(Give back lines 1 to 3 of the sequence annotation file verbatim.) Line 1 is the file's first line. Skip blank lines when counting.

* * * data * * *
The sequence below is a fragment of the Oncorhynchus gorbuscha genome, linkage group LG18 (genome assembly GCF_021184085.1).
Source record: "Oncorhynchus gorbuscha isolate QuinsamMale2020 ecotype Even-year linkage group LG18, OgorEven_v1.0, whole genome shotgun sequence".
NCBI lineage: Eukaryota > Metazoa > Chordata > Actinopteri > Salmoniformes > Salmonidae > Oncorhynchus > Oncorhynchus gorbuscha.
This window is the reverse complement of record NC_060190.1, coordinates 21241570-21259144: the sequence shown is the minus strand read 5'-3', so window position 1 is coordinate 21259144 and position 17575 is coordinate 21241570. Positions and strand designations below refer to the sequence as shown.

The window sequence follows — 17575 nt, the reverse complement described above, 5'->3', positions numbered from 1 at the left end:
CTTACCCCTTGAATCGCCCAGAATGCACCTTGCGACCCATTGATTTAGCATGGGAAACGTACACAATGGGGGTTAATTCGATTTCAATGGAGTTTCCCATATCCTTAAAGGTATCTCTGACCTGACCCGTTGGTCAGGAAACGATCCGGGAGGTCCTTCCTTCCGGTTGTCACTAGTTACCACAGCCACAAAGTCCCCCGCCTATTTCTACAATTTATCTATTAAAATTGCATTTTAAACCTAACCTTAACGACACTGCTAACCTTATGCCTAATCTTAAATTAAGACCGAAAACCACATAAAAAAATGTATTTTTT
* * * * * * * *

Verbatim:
The sequence below is a fragment of the Oncorhynchus gorbuscha genome, linkage group LG18 (genome assembly GCF_021184085.1).
Source record: "Oncorhynchus gorbuscha isolate QuinsamMale2020 ecotype Even-year linkage group LG18, OgorEven_v1.0, whole genome shotgun sequence".
NCBI lineage: Eukaryota > Metazoa > Chordata > Actinopteri > Salmoniformes > Salmonidae > Oncorhynchus > Oncorhynchus gorbuscha.